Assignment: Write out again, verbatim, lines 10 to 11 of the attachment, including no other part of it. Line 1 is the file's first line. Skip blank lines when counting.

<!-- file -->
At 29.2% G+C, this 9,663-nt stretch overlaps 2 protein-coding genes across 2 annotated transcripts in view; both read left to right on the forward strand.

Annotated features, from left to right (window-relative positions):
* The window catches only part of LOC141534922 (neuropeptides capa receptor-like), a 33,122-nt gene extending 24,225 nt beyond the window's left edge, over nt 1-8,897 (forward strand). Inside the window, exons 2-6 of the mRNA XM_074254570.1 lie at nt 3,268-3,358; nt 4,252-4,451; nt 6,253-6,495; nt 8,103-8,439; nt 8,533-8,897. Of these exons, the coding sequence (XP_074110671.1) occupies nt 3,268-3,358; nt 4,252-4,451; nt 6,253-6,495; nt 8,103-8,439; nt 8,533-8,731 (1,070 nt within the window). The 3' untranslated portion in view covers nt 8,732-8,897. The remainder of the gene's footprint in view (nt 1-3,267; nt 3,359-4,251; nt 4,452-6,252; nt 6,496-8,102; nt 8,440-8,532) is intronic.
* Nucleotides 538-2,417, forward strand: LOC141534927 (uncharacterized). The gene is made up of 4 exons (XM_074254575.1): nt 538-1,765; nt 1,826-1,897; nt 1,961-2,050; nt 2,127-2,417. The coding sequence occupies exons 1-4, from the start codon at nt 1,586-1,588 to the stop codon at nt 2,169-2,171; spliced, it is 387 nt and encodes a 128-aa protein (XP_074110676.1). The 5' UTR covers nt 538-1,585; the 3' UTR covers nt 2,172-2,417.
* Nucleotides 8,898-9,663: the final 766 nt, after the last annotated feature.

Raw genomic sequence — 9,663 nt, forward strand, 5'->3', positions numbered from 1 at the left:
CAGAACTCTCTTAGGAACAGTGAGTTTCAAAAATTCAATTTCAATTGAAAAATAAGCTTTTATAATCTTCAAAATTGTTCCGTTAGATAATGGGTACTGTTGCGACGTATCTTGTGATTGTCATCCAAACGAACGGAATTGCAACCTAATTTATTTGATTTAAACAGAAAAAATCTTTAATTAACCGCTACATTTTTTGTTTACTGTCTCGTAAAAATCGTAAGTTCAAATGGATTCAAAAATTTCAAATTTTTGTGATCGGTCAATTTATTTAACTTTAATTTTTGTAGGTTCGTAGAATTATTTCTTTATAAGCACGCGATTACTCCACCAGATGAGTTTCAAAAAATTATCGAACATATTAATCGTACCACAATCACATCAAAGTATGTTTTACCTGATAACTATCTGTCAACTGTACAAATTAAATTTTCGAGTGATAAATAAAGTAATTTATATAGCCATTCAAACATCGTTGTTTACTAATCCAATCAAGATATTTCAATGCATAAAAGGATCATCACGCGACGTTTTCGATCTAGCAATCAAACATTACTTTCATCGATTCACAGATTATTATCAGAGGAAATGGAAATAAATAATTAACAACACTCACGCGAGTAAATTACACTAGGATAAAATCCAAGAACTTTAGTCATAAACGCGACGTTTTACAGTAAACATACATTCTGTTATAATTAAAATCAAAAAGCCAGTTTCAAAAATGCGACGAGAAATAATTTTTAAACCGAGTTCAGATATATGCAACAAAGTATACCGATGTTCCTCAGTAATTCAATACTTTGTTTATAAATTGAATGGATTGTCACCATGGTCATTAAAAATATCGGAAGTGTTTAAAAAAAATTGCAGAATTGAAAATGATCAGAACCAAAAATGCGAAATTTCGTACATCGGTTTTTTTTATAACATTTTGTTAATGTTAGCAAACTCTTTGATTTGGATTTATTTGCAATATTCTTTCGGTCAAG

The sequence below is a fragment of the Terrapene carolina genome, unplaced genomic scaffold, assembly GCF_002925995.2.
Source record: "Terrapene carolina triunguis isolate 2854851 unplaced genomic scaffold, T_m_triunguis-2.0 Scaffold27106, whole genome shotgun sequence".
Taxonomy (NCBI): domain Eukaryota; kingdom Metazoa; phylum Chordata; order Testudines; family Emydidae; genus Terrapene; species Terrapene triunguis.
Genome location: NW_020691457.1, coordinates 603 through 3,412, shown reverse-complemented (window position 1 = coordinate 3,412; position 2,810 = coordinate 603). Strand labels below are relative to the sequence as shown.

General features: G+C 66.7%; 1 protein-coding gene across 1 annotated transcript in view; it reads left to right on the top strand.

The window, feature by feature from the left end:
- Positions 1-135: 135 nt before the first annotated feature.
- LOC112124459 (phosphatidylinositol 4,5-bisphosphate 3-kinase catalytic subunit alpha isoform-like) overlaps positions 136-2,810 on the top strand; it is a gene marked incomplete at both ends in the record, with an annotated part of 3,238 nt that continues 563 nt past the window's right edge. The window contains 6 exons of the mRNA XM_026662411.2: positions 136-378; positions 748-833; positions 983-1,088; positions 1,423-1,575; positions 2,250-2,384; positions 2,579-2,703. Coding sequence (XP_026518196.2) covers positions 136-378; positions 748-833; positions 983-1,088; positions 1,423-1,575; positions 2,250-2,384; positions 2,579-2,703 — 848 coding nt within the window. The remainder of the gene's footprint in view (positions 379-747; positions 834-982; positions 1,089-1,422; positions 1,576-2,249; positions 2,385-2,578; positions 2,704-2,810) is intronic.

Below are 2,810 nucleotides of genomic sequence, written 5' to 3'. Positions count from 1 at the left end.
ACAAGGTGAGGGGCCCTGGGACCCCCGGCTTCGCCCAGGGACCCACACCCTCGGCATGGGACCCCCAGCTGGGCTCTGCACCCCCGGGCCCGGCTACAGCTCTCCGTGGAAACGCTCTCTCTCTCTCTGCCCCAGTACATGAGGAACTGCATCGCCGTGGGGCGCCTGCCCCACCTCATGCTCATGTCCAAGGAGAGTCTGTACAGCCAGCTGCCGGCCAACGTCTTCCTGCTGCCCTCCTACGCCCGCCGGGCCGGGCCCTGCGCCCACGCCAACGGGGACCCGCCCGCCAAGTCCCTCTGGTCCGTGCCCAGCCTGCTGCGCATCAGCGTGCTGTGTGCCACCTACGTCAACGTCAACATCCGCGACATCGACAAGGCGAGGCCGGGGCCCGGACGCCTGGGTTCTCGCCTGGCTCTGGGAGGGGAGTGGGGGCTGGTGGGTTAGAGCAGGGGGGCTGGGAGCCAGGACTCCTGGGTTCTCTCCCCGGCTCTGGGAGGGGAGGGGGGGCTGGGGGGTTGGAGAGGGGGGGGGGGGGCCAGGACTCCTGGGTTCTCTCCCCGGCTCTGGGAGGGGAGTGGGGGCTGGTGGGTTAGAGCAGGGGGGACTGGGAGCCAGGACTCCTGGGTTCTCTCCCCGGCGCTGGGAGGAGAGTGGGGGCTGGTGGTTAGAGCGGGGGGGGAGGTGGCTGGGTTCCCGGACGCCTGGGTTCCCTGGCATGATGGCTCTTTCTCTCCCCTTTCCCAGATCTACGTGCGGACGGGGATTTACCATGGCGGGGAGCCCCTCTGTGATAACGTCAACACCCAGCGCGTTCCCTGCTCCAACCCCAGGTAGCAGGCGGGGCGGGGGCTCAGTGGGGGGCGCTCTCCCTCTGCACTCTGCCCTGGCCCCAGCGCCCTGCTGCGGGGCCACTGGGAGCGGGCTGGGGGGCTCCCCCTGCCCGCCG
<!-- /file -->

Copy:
Taxonomy (NCBI): domain Eukaryota; kingdom Metazoa; phylum Chordata; order Testudines; family Emydidae; genus Terrapene; species Terrapene triunguis.
Genome location: NW_020691457.1, coordinates 603 through 3,412, shown reverse-complemented (window position 1 = coordinate 3,412; position 2,810 = coordinate 603). Strand labels below are relative to the sequence as shown.